Brittany leaves and I send off all the needed paperwork to Pet Express for verification and tell them the finalized plan. It takes them a few days to get everything back to me, at which point they tell me that the rabies vaccination must happen after the microchipping. It does not matter if the pet has been vaccinated against rabies for 6 years. It does not matter if the microchip ID is on the paperwork. It must happen afterwards.

"No big deal, I can take them up to the vet today,” I said. Not so fast. Pets entering Ireland must be vaccinated against rabies more than 21 days before their arrival in Ireland, which puts the pets leaving 10 days later than intended. Ok… not a huge deal. I can move my flight and we’ll all go on the same day. I get the pets revaccinated (even though all of them have been vaccinated since birth) and so begins the dance of dates.

Animals leaving the US require a full examination by a USDA accredited veterinarian, and to have the vet sign off (in blue ink… because color copiers don’t exist, I suppose) that this was done. This also must be done on separate documentation for Ireland as well. Both of these documents then need to be taken to the USDA for endorsement. On top of all of that, this entire process must be done within 10 days of the pet’s arrival in Ireland.

So, after closing on my house, I drive 60 miles to the nearest USDA office that can endorse these forms. I arrive and there is one man behind the counter and another woman in the waiting room. “Excellent, no wait,” I thought. “I’ll be off and at the pub in no time.”

After speaking with the woman I learned that she had already been there two hours. It would seem that stamping some documents is a very, very involved process, and only one stamp can be done every 15 minutes. The stamping machine probably needs to cool down. I’m certain the stamping machine has it’s own union. The entire process took about 2 and a half hours. I still have no idea why… but it was done.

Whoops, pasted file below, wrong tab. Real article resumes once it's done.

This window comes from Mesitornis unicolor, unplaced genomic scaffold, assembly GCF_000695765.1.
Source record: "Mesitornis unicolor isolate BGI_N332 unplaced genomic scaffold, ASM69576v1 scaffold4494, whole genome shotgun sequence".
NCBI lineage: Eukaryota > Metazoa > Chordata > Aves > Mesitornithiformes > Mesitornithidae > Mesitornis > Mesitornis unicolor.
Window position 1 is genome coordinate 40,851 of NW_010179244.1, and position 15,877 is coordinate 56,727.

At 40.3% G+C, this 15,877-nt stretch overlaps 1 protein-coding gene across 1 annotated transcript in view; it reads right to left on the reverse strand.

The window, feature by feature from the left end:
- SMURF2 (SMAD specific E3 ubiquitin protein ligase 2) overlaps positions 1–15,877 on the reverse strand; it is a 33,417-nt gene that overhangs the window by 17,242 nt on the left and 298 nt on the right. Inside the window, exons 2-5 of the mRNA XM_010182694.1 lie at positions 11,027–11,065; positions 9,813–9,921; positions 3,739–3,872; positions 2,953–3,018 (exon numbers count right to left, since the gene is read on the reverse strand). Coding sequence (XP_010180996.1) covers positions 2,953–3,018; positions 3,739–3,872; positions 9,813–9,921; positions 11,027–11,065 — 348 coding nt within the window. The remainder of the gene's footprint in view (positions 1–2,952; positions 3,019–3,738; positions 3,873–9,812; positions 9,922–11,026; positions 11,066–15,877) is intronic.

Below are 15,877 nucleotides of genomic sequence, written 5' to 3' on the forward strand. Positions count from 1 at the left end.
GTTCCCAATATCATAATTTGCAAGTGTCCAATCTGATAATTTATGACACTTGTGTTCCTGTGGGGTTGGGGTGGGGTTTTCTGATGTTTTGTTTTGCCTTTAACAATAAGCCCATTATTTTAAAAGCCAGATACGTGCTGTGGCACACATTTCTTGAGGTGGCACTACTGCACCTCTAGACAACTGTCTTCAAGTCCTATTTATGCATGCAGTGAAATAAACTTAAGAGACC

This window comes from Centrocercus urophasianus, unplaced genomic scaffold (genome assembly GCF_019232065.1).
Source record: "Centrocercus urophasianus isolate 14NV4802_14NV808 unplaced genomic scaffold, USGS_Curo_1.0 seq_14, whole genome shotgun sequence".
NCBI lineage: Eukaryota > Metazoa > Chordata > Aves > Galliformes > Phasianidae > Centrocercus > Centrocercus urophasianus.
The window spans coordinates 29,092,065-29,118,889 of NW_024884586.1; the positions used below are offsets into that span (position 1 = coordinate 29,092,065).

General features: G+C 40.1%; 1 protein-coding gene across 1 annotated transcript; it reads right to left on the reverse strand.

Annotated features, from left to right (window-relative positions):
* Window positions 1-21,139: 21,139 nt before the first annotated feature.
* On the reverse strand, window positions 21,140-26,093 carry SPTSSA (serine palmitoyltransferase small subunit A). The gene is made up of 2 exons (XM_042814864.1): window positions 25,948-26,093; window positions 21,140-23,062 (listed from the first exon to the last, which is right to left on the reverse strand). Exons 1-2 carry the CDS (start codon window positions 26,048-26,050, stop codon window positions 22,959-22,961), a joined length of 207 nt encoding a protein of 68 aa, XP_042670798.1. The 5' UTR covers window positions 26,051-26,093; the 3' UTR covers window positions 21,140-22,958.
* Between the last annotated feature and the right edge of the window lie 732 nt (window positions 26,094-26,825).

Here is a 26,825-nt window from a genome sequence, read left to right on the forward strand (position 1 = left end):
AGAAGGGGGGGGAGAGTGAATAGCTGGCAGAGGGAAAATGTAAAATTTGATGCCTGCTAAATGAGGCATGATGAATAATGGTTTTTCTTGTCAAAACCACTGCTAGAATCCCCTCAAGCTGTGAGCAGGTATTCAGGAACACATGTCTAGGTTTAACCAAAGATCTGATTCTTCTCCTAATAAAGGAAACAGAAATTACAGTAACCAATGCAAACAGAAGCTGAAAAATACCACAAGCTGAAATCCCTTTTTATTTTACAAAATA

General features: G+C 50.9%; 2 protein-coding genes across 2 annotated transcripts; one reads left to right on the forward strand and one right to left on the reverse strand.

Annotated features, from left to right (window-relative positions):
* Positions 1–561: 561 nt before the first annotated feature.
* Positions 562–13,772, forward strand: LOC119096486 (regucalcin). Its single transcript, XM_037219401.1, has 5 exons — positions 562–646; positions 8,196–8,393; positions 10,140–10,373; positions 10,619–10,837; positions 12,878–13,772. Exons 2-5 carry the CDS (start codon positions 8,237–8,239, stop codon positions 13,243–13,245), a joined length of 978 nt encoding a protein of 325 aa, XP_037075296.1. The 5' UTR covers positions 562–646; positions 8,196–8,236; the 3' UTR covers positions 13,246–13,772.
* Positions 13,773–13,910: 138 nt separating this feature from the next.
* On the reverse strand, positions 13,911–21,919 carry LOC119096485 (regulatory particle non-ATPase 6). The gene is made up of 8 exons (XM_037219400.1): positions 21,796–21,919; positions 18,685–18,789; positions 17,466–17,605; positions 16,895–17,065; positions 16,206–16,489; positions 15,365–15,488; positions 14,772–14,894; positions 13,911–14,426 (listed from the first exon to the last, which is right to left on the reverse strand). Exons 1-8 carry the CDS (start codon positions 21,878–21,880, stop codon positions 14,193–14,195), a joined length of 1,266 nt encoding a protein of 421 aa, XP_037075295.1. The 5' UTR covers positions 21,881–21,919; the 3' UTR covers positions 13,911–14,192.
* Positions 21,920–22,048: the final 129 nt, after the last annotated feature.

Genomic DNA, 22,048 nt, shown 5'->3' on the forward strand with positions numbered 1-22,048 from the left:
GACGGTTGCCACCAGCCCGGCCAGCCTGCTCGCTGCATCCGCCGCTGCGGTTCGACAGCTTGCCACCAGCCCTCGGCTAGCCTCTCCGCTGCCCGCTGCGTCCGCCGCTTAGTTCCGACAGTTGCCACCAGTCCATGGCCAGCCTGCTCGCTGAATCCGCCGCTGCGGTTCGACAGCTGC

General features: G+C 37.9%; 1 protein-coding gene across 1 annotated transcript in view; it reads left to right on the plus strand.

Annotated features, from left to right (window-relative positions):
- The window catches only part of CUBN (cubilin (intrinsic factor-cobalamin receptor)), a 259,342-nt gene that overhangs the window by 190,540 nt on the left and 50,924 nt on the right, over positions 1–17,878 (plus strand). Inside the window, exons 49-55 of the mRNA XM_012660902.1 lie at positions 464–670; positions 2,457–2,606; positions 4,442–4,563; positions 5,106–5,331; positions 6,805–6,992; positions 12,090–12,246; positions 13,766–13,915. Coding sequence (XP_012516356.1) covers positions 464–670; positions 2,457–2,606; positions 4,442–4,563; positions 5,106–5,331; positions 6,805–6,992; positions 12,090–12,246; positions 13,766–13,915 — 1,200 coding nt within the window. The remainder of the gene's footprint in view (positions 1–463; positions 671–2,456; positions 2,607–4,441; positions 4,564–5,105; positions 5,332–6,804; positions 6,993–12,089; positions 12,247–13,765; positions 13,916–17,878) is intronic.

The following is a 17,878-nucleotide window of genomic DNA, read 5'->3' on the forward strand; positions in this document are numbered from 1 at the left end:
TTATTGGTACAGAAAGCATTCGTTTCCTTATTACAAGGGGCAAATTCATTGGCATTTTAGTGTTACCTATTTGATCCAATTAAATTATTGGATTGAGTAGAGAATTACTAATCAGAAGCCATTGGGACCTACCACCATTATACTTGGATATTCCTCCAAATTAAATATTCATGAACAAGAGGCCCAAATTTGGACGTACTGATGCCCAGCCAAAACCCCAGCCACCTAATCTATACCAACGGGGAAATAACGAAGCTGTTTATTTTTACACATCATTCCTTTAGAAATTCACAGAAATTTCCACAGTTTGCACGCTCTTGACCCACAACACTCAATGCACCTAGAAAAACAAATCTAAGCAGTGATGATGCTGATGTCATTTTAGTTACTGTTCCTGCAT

The last paperwork hurdle was a deworming of Moose (the dog). Does Moose have worms? Nope. But he must be dewormed. And this must be done no more than 5 days before his arrival in Ireland and no fewer than 2. So off he goes to get dewormed.

Finally, the day of their departure arrives and I spend the morning with my dad collecting all of the animals in our standard white unmarked rented van (SWURV) and putting them into their air travel crates with bedding for each of them. We then travel down to the location that we were meeting the pet shipment company near the airport in the SWURV, and hand them off with all of the documentation to Pet Express. This is where my direct involvement ended.

Unhappy Animals in the SWURV

After they left my care, they were taken to the “Live Animal Storage Room” at Delta Cargo where they would put newspaper in each of the crates (for the inevitable accident) and put ice in each of the crates clip on water bowls. They were then taken to the plane separately from other luggage in a different white van, (similar to the SWURV, but marked). They were then loaded into the cargo bay of the plane after all of the luggage.

Contrary to popular belief, the entirety of air plane’s bodies are pressurized. It would be very difficult to pressurize half of a cylinder. Also contrary to popular belief, it is roughly the same temperature as the rest of the plane.Also, regulations state that the crates for the pets must be big enough for them to stand up fully and lay down fully. So all of the pets were likely more comfortable than I was in my tiny economy seat.

Animals placed in the shade of the aircraft until they are ready to be loaded.

Upon landing, the pets were taken to a vet in Ireland to be reexamined and to ensure that they were healthy after the flight. All three were and they then brought them directly to our house in Dublin.

L.C. getting in touch with nature

They all seem to be doing rather well, none of them seem particularly traumatized by the trip. All three were very happy to see us. L.C. is very much enjoying the walled back garden here, and has set up camp inside one of the bushes. Mr. Big has been sleeping on the bed very comfortably, and Moose seems to have some trouble with the idea of a stone floor outside. He is currently whining to be let out, while standing outside. I should go see if I can help him understand.

Zombie Dog

Soccer or Football?

Ireland, like any country or region, has a lot of terminology and slang that I’ve been trying to navigate. Understanding what people are talking about hasn’t been nearly as challenge as understanding whether or not I should use the local phrases or not. I’m constantly asking myself “Would it be weird if I said it that way?”

This has been particularly prevalent with the Euro Cup going on right now and Ireland advancing to the Round of 16. Everyone’s talking about it at the office. So do I refer to it as soccer as I’m used to, or do I call it football as the rest of the people in the conversation do? If I call it football, I don’t want to seem like I’m trying to hard to fit in, but the more that I’m involved with the conversations it starts to feel like what I should call it. Then it starts to feel even weirder when I start qualifying normal football as “American Football”. WHO AM I?